Armchair Science and Armchair Philosophy
Кабинетная наука и кабинетная философия

abstract | view |  rights & permissions | cited by
Williamson defends armchair philosophy by likening it to armchair science – they have the same echelon of results and use such a priori methods as model building and conditional analyses. More, if a priori methods are accepted within science, then they acceptable in philosophy – thus, armchair philosophy is justified. However, I am not swayed by this reasoning: there could be non-armchair philosophers who use these a priori methods. So, there are two options – revise the notion of armchair philosophy or add more details to the aforementioned reasoning.
7. Epistemology & Philosophy of Science: Volume > 56 > Issue: 2
Timothy Williamson Тимоти Уильямсон
Reply to Dennett, Knobe, Kuznetsov, and Stoljar on Philosophical Methodology
Ответ оппонентам по поводу философской методологии

abstract | view |  rights & permissions | cited by
The paper replies to replies by Dennett, Knobe, Kuznetsov, and Stoljar to the author’s ‘Armchair Philosophy’.
8. Epistemology & Philosophy of Science: Volume > 56 > Issue: 2
Vadim V. Vasilyev Вадим Валерьевич Васильев
Afterword to the Panel Discussion on Armchair Philosophy
Послесловие к панельной дискуссии о кабинетной философии

abstract | view |  rights & permissions | cited by
In this paper I discuss Timothy Williamson’s panel paper “Armchair Philosophy”, the objections of the participants of the panel discussion and other possible reactions to it. The correspondence of the content of Williamson’s paper to the main themes of his book “Doing Philosophy” is shown, as well as the greater emphasis of his paper on the method of model building, upon which he bases his hope for the future of armchair philosophy. The analysis of the responses to the paper by Williamson received from Daniel Stoljar, Joshua Knobe, Daniel Dennett, and Anton Kuznetsov shows, however, that the version of the armchair philosophy proposed by Williamson does not raise much objections among principal opponents of the armchair approach and thus does not promote an a priori methodology that this kind of philosophy is supposed to defend and promote. More effective defense would require the use of a conceptual analysis that promises getting a priori or conceptual truths. Williamson, however, doubts the prospects for productive conceptual analysis. Nevertheless, the author of this afterword tries to show that the traditional conceptual analysis can be improved and that it is possible that such an improved analysis would perform its function of promoting the radical armchair philosophy much more effectively. Instead of clarifying some more or less interesting concepts conceptual analysis might aim at clarifying our natural beliefs, such as belief in causal dependance of ordinary events, in independent existence of the objects of our experience, in identity of some objects, in other minds, etc. In the process of such a clarifying we can also try to understand some non-trivial relations between our natural beliefs. The author provides an example of such an analysis, resulting in getting a truth which has all the marks of necessary conceptual truth, claiming there are a lot of similar truths to be found.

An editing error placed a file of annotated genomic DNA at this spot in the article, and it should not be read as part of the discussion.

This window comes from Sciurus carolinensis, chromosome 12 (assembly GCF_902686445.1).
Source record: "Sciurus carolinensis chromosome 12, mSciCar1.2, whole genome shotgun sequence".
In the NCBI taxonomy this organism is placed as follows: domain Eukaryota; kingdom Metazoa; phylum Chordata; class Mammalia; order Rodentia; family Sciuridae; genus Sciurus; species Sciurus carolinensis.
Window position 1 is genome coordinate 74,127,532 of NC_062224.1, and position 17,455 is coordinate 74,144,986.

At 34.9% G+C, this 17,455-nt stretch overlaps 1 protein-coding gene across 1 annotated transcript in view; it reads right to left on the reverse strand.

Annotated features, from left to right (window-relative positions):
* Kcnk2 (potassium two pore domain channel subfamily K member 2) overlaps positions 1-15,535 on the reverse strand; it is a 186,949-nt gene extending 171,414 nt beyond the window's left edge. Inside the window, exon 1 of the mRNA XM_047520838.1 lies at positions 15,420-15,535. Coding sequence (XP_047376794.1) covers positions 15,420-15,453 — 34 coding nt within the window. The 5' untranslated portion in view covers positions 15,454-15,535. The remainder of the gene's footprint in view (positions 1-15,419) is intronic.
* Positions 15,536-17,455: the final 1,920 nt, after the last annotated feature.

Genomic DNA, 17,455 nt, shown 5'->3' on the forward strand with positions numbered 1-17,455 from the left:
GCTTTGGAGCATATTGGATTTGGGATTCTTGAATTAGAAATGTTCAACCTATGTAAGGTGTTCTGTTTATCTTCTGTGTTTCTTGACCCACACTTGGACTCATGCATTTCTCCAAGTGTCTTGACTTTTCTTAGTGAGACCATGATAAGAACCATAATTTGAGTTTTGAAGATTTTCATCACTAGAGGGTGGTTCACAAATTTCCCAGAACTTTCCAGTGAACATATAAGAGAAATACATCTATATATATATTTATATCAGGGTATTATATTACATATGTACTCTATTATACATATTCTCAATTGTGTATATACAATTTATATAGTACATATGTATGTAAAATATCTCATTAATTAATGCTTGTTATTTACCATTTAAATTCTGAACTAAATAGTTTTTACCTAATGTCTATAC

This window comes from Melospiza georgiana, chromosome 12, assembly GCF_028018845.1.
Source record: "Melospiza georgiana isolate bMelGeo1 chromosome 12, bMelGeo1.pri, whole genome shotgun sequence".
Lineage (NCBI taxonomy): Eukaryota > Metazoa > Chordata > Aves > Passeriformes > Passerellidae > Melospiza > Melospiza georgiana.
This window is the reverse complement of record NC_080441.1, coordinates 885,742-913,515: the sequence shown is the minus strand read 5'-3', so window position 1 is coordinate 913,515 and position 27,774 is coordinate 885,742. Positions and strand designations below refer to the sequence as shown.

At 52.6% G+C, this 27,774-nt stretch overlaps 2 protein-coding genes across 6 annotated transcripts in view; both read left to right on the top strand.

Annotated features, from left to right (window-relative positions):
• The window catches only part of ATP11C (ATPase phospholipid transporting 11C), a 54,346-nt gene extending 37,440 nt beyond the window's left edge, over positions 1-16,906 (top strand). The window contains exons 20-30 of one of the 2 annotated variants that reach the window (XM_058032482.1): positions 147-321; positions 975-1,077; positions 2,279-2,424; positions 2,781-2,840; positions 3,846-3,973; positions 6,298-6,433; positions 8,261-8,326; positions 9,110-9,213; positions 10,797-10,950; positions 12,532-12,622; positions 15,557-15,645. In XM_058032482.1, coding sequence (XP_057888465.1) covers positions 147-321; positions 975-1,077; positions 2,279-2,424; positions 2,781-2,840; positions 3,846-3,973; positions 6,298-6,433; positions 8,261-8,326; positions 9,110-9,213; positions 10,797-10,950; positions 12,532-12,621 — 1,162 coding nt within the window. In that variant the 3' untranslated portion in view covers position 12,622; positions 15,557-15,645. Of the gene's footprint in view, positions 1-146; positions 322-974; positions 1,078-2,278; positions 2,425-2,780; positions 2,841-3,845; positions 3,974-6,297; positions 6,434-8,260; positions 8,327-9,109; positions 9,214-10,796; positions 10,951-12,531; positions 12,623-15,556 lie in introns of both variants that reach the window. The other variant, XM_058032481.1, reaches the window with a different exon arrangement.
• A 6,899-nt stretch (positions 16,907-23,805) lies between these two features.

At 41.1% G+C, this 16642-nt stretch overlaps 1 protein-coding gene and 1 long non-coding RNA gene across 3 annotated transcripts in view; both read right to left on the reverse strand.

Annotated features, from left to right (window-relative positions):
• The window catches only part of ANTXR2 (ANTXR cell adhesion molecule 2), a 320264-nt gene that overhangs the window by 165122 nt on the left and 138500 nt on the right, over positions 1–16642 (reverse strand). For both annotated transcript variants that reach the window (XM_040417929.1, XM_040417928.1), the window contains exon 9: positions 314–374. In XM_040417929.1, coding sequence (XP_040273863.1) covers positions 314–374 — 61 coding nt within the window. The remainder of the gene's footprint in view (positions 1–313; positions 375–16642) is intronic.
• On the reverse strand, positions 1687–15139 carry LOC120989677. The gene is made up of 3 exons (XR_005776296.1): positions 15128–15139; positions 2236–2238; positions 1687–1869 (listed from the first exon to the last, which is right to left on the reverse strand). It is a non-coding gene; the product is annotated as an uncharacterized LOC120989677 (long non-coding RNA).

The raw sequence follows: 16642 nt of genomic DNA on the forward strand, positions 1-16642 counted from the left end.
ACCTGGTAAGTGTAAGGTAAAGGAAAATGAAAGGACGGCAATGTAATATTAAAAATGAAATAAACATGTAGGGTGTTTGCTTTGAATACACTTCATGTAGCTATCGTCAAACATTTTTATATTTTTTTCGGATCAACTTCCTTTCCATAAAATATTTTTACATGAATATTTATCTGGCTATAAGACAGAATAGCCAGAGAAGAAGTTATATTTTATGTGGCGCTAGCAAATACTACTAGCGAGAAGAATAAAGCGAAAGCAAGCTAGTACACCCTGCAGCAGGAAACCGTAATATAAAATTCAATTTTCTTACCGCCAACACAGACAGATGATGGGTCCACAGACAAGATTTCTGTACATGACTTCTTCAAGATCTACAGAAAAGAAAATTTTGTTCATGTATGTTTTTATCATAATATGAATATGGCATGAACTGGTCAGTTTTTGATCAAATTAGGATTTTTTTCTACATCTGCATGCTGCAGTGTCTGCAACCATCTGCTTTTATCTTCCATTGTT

epistemology and cognition
9. Epistemology & Philosophy of Science: Volume > 56 > Issue: 2
Axel Gelfert Аксель Гелферт
Beyond The ‘Null Setting’: The Method of Cases in the Epistemology of Testimony
За пределами «нулевой настройки»

abstract | view |  rights & permissions | cited by
Epistemologists of testimony have tended to construct highly stylized (so-called “null setting”) examples in support of their respective philosophical positions, the paradigmatic case being the casual request for directions from a random stranger. The present paper analyzes the use of such examples in the early controversy between reductionists and anti-reductionists about testimonial justification. The controversy concerned, on the one hand, the source of whatever epistemic justification our testimony-based beliefs might have, and, on the other hand, the phenomenology of testimonial acceptance and rejection. As it turns out, appeal to “null setting” cases did not resolve, but instead deepened, the theoretical disputes between reductionists and anti-reductionists. This, it is suggested, is because interpreters ‘fill in’ missing details in ways that reflect their own peculiarities in perspective, experience, upbringing, and philosophical outlook. In response, two remedial strategies have been pursued in recent years: First, we could invert the usual strategy and turn to formal contexts, rather than informal settings, as the paradigmatic scenarios for any prospective epistemology of testimony. Second, instead of “null setting” scenarios, we can focus on richly described cases that either include, or are embedded into, sufficient contextual information to allow for educated judgments concerning the reliability and trustworthiness of the testimony and testifiers involved. The prospects of both of these approaches are then discussed and evaluated.
10. Epistemology & Philosophy of Science: Volume > 56 > Issue: 2
Dustin Olson Дастин Олсон
Epistemic Progress Despite Systematic Disagreement
Эпистемический прогресс вопреки систематическим разногласиям

abstract | view |  rights & permissions | cited by
A number of philosophers argue that because of its history of systematic disagreement, philosophy has made little to no epistemic progress – especially in comparison to the hard sciences. One argument for this conclusion contends that the best explanation for systematic disagreement in philosophy is that at least some, potentially all, philosophers are unreliable. Since we do not know who is reliable, we have reason to conclude that we ourselves are probably unreliable. Evidence of one’s potential unreliability in a domain purportedly defeats any first-order support one has for any judgments in that domain. This paper defends philosophy. First, accepting that science is rightfully treated as the benchmark of epistemic progress, I contend that a proper conception of epistemic progress highlights that philosophy and science are relevantly similar in terms of such progress. Secondly, even granting that systematic disagreement is a mark of unreliability and that it does characterize philosophy, this paper further argues that evidence of unreliability is insufficient for meta-level, domain-wide, defeat of philosophical judgments more generally.